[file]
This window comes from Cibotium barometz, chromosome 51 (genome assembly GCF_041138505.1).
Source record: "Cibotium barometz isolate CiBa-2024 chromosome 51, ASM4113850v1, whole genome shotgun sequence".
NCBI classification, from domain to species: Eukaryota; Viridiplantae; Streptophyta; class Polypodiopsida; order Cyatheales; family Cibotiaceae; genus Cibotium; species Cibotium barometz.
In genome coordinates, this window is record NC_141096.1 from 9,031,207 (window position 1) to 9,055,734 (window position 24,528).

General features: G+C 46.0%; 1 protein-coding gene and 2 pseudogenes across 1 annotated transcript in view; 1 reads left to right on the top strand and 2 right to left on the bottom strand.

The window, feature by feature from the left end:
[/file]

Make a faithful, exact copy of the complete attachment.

This window comes from Cibotium barometz, chromosome 51 (genome assembly GCF_041138505.1).
Source record: "Cibotium barometz isolate CiBa-2024 chromosome 51, ASM4113850v1, whole genome shotgun sequence".
NCBI classification, from domain to species: Eukaryota; Viridiplantae; Streptophyta; class Polypodiopsida; order Cyatheales; family Cibotiaceae; genus Cibotium; species Cibotium barometz.
In genome coordinates, this window is record NC_141096.1 from 9,031,207 (window position 1) to 9,055,734 (window position 24,528).

General features: G+C 46.0%; 1 protein-coding gene and 2 pseudogenes across 1 annotated transcript in view; 1 reads left to right on the top strand and 2 right to left on the bottom strand.

The window, feature by feature from the left end: